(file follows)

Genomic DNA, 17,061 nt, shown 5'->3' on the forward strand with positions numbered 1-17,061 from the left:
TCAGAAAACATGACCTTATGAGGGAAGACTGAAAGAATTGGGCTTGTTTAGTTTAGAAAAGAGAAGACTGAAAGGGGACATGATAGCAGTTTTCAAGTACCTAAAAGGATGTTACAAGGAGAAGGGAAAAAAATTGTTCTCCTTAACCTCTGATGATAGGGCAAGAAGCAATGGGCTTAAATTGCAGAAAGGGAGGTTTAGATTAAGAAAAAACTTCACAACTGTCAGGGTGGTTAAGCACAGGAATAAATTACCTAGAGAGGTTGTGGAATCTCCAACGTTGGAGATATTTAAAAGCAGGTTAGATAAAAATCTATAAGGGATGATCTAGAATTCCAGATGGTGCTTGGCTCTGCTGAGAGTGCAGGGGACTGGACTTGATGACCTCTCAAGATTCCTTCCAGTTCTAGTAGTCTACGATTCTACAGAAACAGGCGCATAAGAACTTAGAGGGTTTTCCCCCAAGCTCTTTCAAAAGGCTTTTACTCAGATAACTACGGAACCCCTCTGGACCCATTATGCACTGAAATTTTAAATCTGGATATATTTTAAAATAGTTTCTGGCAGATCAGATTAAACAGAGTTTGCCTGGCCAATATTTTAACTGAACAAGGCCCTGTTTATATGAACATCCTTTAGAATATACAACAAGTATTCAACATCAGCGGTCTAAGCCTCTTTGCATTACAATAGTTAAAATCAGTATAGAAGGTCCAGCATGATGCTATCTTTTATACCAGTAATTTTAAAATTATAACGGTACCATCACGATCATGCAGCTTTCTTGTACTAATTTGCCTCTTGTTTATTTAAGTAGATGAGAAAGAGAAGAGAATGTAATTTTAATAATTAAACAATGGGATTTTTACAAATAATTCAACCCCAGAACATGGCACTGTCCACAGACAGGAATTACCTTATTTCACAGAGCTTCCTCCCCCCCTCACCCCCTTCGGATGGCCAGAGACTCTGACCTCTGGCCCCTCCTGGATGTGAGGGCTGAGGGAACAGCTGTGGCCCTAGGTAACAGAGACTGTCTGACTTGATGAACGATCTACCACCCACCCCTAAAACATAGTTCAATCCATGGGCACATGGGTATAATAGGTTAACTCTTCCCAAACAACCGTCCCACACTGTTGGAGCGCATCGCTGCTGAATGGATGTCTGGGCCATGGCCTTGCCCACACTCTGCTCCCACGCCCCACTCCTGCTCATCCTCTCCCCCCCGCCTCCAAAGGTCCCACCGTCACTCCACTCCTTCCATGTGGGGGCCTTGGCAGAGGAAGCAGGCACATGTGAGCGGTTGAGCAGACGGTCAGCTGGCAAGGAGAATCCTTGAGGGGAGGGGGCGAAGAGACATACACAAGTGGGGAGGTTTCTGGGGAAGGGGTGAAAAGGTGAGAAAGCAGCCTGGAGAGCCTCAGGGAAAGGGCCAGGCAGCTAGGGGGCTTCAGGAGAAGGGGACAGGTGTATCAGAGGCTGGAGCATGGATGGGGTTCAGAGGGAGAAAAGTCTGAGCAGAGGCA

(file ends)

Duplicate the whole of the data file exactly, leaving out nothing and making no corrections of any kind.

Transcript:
Genomic DNA, 17,061 nt, shown 5'->3' on the forward strand with positions numbered 1-17,061 from the left:
TCAGAAAACATGACCTTATGAGGGAAGACTGAAAGAATTGGGCTTGTTTAGTTTAGAAAAGAGAAGACTGAAAGGGGACATGATAGCAGTTTTCAAGTACCTAAAAGGATGTTACAAGGAGAAGGGAAAAAAATTGTTCTCCTTAACCTCTGATGATAGGGCAAGAAGCAATGGGCTTAAATTGCAGAAAGGGAGGTTTAGATTAAGAAAAAACTTCACAACTGTCAGGGTGGTTAAGCACAGGAATAAATTACCTAGAGAGGTTGTGGAATCTCCAACGTTGGAGATATTTAAAAGCAGGTTAGATAAAAATCTATAAGGGATGATCTAGAATTCCAGATGGTGCTTGGCTCTGCTGAGAGTGCAGGGGACTGGACTTGATGACCTCTCAAGATTCCTTCCAGTTCTAGTAGTCTACGATTCTACAGAAACAGGCGCATAAGAACTTAGAGGGTTTTCCCCCAAGCTCTTTCAAAAGGCTTTTACTCAGATAACTACGGAACCCCTCTGGACCCATTATGCACTGAAATTTTAAATCTGGATATATTTTAAAATAGTTTCTGGCAGATCAGATTAAACAGAGTTTGCCTGGCCAATATTTTAACTGAACAAGGCCCTGTTTATATGAACATCCTTTAGAATATACAACAAGTATTCAACATCAGCGGTCTAAGCCTCTTTGCATTACAATAGTTAAAATCAGTATAGAAGGTCCAGCATGATGCTATCTTTTATACCAGTAATTTTAAAATTATAACGGTACCATCACGATCATGCAGCTTTCTTGTACTAATTTGCCTCTTGTTTATTTAAGTAGATGAGAAAGAGAAGAGAATGTAATTTTAATAATTAAACAATGGGATTTTTACAAATAATTCAACCCCAGAACATGGCACTGTCCACAGACAGGAATTACCTTATTTCACAGAGCTTCCTCCCCCCCTCACCCCCTTCGGATGGCCAGAGACTCTGACCTCTGGCCCCTCCTGGATGTGAGGGCTGAGGGAACAGCTGTGGCCCTAGGTAACAGAGACTGTCTGACTTGATGAACGATCTACCACCCACCCCTAAAACATAGTTCAATCCATGGGCACATGGGTATAATAGGTTAACTCTTCCCAAACAACCGTCCCACACTGTTGGAGCGCATCGCTGCTGAATGGATGTCTGGGCCATGGCCTTGCCCACACTCTGCTCCCACGCCCCACTCCTGCTCATCCTCTCCCCCCCGCCTCCAAAGGTCCCACCGTCACTCCACTCCTTCCATGTGGGGGCCTTGGCAGAGGAAGCAGGCACATGTGAGCGGTTGAGCAGACGGTCAGCTGGCAAGGAGAATCCTTGAGGGGAGGGGGCGAAGAGACATACACAAGTGGGGAGGTTTCTGGGGAAGGGGTGAAAAGGTGAGAAAGCAGCCTGGAGAGCCTCAGGGAAAGGGCCAGGCAGCTAGGGGGCTTCAGGAGAAGGGGACAGGTGTATCAGAGGCTGGAGCATGGATGGGGTTCAGAGGGAGAAAAGTCTGAGCAGAGGCA